As an educator and a full-time professor, I also count my students as a success. Creating space for new scholars of color and individuals to conduct social justice-focused urban planning and preservation research is progress. We must produce more BIPOC planning, design, and preservation scholars and practitioners!
How can others get involved in your efforts?
There are a few ways to get involved. Donations are vital to funding our upcoming field research, student internships, and revamping the website. Our goal is for our project’s new website to be a medium for grassroots and outsider preservationists to access resources, support one another, and to join a growing community of practice dedicated to preserving freedom colonies. We also need professionals willing to provide pro bono rehabilitation and legal support to communities.
We are always seeking those willing to assist with our virtual Adopt a County initiative. If you are a descendant or know a descendant, we want to hear from you. You needn’t be a full-time resident or even live in the state of Texas. We want the honor of holding your memories and stories and co-creating new knowledge. Share them directly to the Atlas or email us. Take a look at our YouTube page, or download our guidebook and begin to recognize freedom colonies in the landscape. Be a guest on our Coffee Talk program, a Facebook Live program featuring descendants of Freedom colonies, advocates, and practitioners, to make sure people see these communities as living landscapes.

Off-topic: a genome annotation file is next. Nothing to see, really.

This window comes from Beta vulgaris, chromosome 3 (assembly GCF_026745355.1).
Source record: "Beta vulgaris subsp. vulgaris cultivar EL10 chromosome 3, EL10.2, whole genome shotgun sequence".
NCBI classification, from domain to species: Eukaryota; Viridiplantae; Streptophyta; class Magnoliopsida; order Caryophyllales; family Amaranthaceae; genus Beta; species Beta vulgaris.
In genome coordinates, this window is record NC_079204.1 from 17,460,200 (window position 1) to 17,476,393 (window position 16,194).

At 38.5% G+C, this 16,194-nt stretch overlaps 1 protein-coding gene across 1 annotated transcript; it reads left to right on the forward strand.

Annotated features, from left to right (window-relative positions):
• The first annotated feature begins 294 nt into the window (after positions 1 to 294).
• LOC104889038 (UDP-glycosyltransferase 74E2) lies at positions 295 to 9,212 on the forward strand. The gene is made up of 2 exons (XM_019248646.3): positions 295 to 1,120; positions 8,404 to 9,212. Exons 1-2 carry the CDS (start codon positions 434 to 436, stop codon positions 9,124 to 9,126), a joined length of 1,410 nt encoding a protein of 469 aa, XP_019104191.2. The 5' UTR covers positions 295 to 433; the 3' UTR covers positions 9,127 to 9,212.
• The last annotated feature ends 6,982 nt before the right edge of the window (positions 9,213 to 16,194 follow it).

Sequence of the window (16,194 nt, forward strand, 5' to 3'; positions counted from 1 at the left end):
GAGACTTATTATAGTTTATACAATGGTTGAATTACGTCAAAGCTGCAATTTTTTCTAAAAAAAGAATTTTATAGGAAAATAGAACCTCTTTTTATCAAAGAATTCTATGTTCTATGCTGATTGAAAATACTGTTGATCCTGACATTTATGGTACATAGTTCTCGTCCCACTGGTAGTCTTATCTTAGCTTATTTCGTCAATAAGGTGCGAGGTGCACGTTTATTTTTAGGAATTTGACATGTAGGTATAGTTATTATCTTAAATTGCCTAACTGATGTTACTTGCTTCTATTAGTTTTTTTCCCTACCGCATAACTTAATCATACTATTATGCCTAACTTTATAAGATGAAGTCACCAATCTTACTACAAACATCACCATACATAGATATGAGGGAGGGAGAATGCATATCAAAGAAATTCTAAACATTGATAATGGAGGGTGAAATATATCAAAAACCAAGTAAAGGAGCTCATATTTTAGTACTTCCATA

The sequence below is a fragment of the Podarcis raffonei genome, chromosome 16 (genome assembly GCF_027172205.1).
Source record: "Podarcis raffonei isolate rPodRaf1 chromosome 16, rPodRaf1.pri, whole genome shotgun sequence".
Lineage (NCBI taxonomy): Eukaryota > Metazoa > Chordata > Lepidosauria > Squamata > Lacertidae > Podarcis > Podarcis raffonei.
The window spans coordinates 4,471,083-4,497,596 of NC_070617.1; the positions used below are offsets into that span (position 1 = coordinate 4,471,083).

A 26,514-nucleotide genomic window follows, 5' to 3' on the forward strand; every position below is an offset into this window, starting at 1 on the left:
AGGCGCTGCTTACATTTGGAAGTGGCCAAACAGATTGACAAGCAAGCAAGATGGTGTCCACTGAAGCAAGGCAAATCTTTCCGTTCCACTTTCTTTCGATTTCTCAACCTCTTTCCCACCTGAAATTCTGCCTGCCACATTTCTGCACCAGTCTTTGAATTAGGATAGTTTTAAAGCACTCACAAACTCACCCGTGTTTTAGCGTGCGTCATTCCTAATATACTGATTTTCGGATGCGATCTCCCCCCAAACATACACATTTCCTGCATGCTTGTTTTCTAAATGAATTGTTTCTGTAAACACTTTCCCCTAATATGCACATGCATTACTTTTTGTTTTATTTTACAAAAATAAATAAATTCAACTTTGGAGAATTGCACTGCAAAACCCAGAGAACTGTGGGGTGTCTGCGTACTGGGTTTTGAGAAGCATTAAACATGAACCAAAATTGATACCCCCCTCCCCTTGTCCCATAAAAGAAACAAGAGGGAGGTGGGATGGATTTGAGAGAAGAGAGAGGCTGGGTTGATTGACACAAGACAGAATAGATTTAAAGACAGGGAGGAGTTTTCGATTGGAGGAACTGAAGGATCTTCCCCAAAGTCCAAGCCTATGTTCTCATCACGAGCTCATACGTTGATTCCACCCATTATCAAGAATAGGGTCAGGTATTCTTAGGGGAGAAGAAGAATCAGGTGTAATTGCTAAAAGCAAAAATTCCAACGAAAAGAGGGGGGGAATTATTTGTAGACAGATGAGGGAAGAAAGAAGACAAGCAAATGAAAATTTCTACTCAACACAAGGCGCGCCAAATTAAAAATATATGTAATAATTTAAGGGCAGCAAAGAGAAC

Most of all, we want to grow our community of descendants that partner with us on research grants and advocacy. Descendants are the bridge between the community and us. They should be valued for their contributions to planning practice and history.